Offline
Top of Page Profile Contact Info 
 Post Number: 6
gordonjudd Search for posts by this member.

Avatar



Group: Members
Posts: 2215
Joined: Jul. 2006
PostIcon Posted on: Nov. 24 2011,16:57 Skip to the previous post in this topic. Skip to the next post in this topic. Ignore posts   QUOTE

QUOTE
The method that I propose, and that you also know, it is not good to find the instantaneous rotation center, but is good for find the global rotation center for a certain movement.

Alejandro,
I think that looking at the perpendicular bisector over a many high speed frames still gives an "average" rotation center that would be quite close to the one I get looking at the smoothed points on a frame by frame basis.  Therefore it is still a useful way to see how someone is actually rotating the rod and does so without a few hundred lines of computer code. (I am a very inefficient user of MATLAB).
QUOTE
For me, trying to transform into fulcrum the superior hand has never worked, without a doubt because my fulcrum idea is not the same that for those that defend this concept.

I do not think that basing your instruction on invalid concepts is a very fruitful way for a student to learn how to cast.  The idea of pulling back on the bottom hand to rotate the rod about a rotation axis fixed at the top hand is not the way people actually cast, and therefore I would not want to teach that technique to a student either.

Gordy


--------------
"Flyfishing: 200 years of tradition unencumbered by progress."  Ralph Cutter
Offline
Top of Page Profile Contact Info 
 Post Number: 7
Alejandro Search for posts by this member.

Avatar



Group: Members
Posts: 106
Joined: Nov. 2003
PostIcon Posted on: Nov. 27 2011,15:26 Skip to the previous post in this topic. Skip to the next post in this topic. Ignore posts   QUOTE

QUOTE
I do not think that basing your instruction on invalid concepts is a very fruitful way for a student to learn how to cast.


I think the same thing, but they have told me at some time that they are not mistaken concepts, but a poetic use of the technical words.
I am not contrary to the use of metaphors, or analogies, to explain technical concepts, but in this case it is necessary to give the keys so that all can understand us.

If we don't give the key, then it happens like with "fulcrum" and also with "tempo (and better not to speak of "momentum" :-)

Alejandro
Offline
Top of Page Profile Contact Info 
 Post Number: 8
gordonjudd Search for posts by this member.

Avatar



Group: Members
Posts: 2215
Joined: Jul. 2006
PostIcon Posted on: Nov. 27 2011,16:22 Skip to the previous post in this topic. Skip to the next post in this topic. Ignore posts   QUOTE

QUOTE
they are not mistaken concepts, but a poetic use of the technical words.


That must be a "poetic" Spanish translation for "Bullshit", just as Merlin's characteristic of "vetran" is the polite  French word for "old fart" (at least in my case).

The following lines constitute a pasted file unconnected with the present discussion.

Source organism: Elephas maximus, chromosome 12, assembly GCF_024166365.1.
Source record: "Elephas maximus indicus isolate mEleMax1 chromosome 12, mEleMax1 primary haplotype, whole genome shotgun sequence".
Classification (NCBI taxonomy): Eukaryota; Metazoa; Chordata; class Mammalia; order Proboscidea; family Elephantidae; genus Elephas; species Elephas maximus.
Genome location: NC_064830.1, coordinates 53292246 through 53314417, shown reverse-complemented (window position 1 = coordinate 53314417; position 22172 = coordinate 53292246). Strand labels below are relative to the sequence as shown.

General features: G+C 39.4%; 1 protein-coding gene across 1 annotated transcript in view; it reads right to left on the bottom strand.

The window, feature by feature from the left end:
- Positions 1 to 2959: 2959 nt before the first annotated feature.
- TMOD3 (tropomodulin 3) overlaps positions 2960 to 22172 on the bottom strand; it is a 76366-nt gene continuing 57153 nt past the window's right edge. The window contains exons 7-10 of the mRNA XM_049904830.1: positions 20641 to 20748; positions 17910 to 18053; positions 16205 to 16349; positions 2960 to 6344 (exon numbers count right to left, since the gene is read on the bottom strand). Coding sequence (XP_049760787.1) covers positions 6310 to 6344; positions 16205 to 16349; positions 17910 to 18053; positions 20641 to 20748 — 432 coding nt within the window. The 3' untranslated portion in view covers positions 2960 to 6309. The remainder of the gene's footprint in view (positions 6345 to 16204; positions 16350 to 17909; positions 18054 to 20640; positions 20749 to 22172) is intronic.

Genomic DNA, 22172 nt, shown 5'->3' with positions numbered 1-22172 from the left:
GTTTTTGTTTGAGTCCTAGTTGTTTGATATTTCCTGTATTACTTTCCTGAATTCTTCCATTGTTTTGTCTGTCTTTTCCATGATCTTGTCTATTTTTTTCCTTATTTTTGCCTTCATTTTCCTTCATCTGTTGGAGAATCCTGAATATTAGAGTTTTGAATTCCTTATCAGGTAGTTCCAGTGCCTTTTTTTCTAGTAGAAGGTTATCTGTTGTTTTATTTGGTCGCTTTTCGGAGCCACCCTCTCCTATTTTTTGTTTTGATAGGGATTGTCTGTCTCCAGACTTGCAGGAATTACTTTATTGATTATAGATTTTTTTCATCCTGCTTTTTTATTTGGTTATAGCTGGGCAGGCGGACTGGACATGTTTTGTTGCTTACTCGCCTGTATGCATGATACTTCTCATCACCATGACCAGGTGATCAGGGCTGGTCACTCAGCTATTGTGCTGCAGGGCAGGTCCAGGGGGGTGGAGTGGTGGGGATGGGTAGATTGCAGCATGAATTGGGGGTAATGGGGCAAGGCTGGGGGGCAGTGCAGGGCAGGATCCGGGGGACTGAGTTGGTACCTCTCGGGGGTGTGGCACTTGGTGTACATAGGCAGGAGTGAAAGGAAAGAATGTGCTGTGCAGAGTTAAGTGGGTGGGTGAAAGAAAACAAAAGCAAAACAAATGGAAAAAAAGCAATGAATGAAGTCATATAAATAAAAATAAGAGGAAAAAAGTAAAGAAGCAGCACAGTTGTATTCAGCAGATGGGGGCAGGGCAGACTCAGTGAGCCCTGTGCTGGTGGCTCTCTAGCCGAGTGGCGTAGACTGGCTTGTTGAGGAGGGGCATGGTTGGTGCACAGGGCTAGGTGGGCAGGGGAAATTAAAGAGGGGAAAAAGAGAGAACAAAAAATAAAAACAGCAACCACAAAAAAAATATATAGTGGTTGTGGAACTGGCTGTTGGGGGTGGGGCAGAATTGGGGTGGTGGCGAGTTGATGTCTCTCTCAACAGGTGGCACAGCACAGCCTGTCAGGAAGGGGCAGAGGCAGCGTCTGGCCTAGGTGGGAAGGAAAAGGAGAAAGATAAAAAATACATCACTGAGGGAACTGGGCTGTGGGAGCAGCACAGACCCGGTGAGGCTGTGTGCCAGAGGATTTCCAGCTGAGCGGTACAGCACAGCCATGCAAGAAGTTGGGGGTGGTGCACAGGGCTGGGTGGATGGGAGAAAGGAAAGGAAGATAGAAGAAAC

Gordy


--------------
"Flyfishing: 200 years of tradition unencumbered by progress."  Ralph Cutter
Offline
Top of Page Profile Contact Info 
 Post Number: 9
Hal Jordan Search for posts by this member.

Avatar



Group: Members
Posts: 604
Joined: May 2011
PostIcon Posted on: Nov. 27 2011,20:14 Skip to the previous post in this topic. Skip to the next post in this topic. Ignore posts   QUOTE

Alejandro - a wise person once told me that there are very few absolutes in fly casting. We use a lot of anecdotes like, "You have to stop the rod", or "the line follows the rod tip", or "Don't use the wrist" because they help people understand a concept and seem to work well for other instructors - not because they are correct from a scientific standpoint. Most people learning how to fly cast (single or double hand) don't want to spend a lot of time hearing about fulcrums and lengthy discussions about where the point of rotation is throughout the stroke any more than a person learning to ride a bike wants to hear about the gyroscopic affect of the wheels and air resistance.

From reading many of your posts I'm sure you will have no trouble with any questions you face on the test. Just keep it simple.

Trying to change the way the various organizations teach fly casting before you become certified isn't going to work. You will have better success when you are a thci.


--------------
Casting Definitions
Offline
Top of Page Profile Contact Info 
 Post Number: 10
Aitor Search for posts by this member.

Avatar



Group: Members
Posts: 2074
Joined: Jan. 2005
PostIcon Posted on: Nov. 27 2011,23:45 Skip to the previous post in this topic.  Ignore posts   QUOTE

Alejandro, let me paraphrase Johnny Cash:
But I forgot more than you'll ever know about her...


--------------
Aitor is not like us, he is Spanish, and therefore completely mad.
Cheers
, Paul

No discutas nunca con un idiota, la gente podría no notar la diferencia.
Immanuel Kant

Videos for casting geeks
Offline
Top of Page Profile Contact Info 
304 replies since Nov. 22 2011,14:13 < Next Oldest | Next Newest >

[ Track This Topic :: Email This Topic :: Print this topic ]


Page 1 of 3112345>>
reply to topic new topic

» Quick Reply Fulcrum
iB Code Buttons
You are posting as:

Do you wish to enable your signature for this post?
Do you wish to enable emoticons for this post?
Track this topic
View All Emoticons
View iB Code